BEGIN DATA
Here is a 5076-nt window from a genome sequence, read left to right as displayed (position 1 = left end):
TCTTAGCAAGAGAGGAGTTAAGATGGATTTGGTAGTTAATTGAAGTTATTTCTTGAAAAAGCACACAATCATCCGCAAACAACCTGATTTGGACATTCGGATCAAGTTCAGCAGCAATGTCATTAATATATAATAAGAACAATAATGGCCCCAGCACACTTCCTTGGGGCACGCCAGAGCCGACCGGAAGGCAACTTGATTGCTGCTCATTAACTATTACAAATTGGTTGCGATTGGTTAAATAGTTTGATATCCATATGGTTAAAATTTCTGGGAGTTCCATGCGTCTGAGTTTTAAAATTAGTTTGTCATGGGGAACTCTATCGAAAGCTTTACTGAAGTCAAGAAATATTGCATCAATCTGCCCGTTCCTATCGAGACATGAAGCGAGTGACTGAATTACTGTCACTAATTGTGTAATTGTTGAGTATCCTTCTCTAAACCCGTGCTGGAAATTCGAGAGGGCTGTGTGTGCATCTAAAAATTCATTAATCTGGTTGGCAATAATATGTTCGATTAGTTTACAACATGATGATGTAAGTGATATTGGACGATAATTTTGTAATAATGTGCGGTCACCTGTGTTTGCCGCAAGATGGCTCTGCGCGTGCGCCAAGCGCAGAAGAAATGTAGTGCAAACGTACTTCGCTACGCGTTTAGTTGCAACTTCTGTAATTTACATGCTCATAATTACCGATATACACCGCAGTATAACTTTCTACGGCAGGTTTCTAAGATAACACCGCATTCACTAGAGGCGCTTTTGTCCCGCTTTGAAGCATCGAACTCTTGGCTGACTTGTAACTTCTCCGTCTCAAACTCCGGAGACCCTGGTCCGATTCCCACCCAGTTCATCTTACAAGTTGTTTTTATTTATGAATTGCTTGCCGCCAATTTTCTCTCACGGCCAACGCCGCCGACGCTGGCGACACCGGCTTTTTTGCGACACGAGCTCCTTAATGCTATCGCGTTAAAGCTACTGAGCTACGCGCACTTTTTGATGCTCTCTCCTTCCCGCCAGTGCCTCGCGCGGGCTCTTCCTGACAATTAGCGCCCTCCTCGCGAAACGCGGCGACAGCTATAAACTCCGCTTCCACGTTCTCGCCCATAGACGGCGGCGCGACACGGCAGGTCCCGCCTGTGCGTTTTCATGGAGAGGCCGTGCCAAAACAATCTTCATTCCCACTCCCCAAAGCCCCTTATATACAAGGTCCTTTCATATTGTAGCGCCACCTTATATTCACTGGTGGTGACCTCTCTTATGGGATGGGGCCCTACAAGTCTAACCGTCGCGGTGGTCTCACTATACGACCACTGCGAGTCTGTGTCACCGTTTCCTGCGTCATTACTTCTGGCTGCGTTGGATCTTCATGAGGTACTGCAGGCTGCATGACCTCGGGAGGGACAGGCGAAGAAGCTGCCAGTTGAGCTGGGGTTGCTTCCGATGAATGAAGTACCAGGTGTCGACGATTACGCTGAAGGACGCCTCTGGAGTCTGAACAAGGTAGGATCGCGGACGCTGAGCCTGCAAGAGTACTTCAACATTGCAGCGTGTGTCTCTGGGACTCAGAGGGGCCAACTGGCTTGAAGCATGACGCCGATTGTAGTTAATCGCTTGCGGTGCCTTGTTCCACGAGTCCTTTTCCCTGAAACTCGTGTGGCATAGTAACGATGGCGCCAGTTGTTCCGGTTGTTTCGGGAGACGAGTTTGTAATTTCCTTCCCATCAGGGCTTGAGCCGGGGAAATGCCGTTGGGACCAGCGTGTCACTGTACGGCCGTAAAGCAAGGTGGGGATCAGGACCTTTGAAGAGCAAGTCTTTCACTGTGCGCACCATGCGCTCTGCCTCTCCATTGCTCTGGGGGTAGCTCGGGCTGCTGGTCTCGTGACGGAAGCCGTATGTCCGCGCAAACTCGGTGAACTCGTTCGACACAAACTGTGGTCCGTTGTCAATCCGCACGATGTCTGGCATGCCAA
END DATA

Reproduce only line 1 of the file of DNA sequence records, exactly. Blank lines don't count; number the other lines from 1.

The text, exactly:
Here is a 5076-nt window from a genome sequence, read left to right as displayed (position 1 = left end):